There are many concepts in the field of technology that are commonly misunderstood, and the concept of Blockchains and Database is one of them. Blockchain is a digital ledger made up of blocks and stores data or information. A Database is a larger set and simply stores information in tabular form. The storage designs of the two are quite different. To easily understand, one may say that Blockchain is a subset of Databases.
They may seem simultaneous but they are different not only according to the purpose but also the design. Blockchain is, in fact, a database but every Database is not a Blockchain. Thus, the two-sided condition does not hold.
Databases – a short definition
Databases started as a simple, typical flat-file mode of storing information commonly used by entities and governments to record large data. A normally singularly administered data set, the manager can delegate work to other users to manage and optimize data handling. Backups are a way of restoring data if lost due to some mishap.
Also, Databases can be rectified and recursively worked upon pulling old threads to solve a data problem. Due to the centralized controlling mechanism, a Database is restrictive to a central administrator with permissions needed to access.
Advantages of a blockchain database
1. Business requirements get the chance to opt for robust features that allow developers to give users a customizable and user-friendly database.
2. Due to a centralized system, databases are stable in the way they function and information is not that volatile, powerful servers handling the data.
3. Although databases were slow working structures initially they are now being highly optimized to increase transaction speed and volume as needed.
Disadvantages of a blockchain database
1. In database rogue miners/hackers just need to attack one central structure and the entire system is compromised.
2. An administrator is highly responsible for all the data, especially in the case of highly sensitive information.
3. Data breaches are very common.
Blockchains – explanation
On the other hand, Blockchains came quite into hype due to Bitcoins which extensively use this technology. A Blockchain is a digital ledger which is a highly immutable and growing database protected cryptographically. It stores information in blocks and uses the concept of Game Theory to add blocks.
Miners who operate on the system adjust with each other with difficulty levels rising with the inclusion of more miners. In this structure, incentives (and disincentives) play as important tools to motivate miners to mine blocks and comply with the process. Decentralization is the major distinguishing feature of Blockchains about Database. Unlike Database, a single administrator does not control the network making the system permission-less.
Also, in contrast to Database, the information in a block is completely transparent and immutable while also being non-recursive and thus cannot be repeated once validated.
A blockchain database thus uses blockchain technology to create the digital ledger which is immutable and decentralized in information dissemination.
1. The entire system is not volatile to something going wrong in one node, thus decreasing the chances of the entire system crashing down once something goes faulty and data is not entirely compromised. This suitably acts as a disincentive for defaulters and incentivizes careful miners.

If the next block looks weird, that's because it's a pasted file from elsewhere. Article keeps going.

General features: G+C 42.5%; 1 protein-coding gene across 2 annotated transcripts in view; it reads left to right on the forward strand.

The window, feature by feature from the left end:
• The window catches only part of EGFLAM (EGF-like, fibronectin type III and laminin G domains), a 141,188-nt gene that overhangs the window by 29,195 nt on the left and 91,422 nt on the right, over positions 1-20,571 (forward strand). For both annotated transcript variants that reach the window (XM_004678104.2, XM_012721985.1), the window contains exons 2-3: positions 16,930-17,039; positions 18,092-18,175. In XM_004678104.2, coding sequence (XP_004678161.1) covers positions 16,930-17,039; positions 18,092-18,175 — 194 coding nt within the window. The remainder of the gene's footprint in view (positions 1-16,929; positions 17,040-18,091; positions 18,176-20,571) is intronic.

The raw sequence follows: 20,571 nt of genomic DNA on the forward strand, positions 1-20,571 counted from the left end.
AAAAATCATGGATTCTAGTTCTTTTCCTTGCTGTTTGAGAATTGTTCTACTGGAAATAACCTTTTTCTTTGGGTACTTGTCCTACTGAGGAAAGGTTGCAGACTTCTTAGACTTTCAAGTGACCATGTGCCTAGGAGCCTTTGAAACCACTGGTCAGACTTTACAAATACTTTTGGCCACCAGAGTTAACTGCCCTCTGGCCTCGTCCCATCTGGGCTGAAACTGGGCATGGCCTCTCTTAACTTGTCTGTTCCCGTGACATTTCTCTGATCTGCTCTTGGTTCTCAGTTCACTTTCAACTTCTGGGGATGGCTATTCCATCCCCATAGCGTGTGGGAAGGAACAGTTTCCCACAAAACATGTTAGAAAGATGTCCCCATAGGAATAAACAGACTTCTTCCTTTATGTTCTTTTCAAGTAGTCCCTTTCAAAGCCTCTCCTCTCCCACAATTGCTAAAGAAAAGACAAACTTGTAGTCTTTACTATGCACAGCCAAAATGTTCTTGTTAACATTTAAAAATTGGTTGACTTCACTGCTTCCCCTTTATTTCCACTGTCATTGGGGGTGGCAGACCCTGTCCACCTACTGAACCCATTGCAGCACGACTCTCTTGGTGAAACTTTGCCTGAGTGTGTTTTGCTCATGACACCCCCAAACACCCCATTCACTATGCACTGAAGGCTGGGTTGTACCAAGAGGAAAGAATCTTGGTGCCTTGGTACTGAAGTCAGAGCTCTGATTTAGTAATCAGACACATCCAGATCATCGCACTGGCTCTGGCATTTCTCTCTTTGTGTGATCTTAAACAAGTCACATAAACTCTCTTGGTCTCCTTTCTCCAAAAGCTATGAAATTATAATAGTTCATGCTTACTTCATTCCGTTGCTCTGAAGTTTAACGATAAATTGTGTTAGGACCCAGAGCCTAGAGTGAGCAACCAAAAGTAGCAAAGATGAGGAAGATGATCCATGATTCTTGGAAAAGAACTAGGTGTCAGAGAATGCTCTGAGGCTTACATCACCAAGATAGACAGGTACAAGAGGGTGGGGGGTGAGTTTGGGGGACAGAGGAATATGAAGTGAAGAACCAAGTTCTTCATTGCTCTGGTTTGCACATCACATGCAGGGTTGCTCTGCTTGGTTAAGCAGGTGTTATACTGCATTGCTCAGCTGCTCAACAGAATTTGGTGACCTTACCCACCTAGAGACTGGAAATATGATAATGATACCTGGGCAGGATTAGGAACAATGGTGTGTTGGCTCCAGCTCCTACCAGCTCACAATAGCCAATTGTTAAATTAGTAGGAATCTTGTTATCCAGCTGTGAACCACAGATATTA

2. Mostly, transparency acts as one attractive feature of this information store. There is no hidden element regarding the other miners, thus complying as a mostly fair and public setup.
3. Cryptographic technology secures the data and thus dishonesty is costly and proves to be a very huge hassle to the miners. Rogue miners and hackers are thus kept at bay, while Immutability makes the system unchangeable once stored and thus tampering and manipulation are not possible.
1. A huge amount of energy usage and hashing power need resources in plenty.
2. High volume transactions are problematic due to relatively low-level optimized performance.
3. Due to huge sizes, storage becomes increasingly difficult.
4. Transaction fees are not constant.
5. Due to a decentralized structure, Blockchains are much isolated from each other in their functioning.
Depending on all these operational and inbuilt systematic requirements, one may choose databases when data is of a specific type. Most databases are ideal for continuously updated data, confidential information, and standalone data sets, also relational data types.
Blockchains create trust and transparency in the system eliminating major loopholes of normal databases thus being highly suitable for monetary and value-based transactions, voting and decentralized systems.
Building a database using Blockchain effectively
The best of both the worlds makes for an efficient and optimized ledger of information, which combines the advantages and limitations of both the conventional and blockchain databases into one. Blockchain also could be applied as a service.
The key is allowing multiple users to set the necessities and handling of the data and allowing the sharing of characteristics.
Major steps in building a database usually require insight into whether the system requires a blockchain database, looking for the platform which suits the relevant needs, deciding for the type of database required (whether public, private or hybrid), creating key components of the application while setting up the algorithms and making the whole scenario cost-friendly and economical.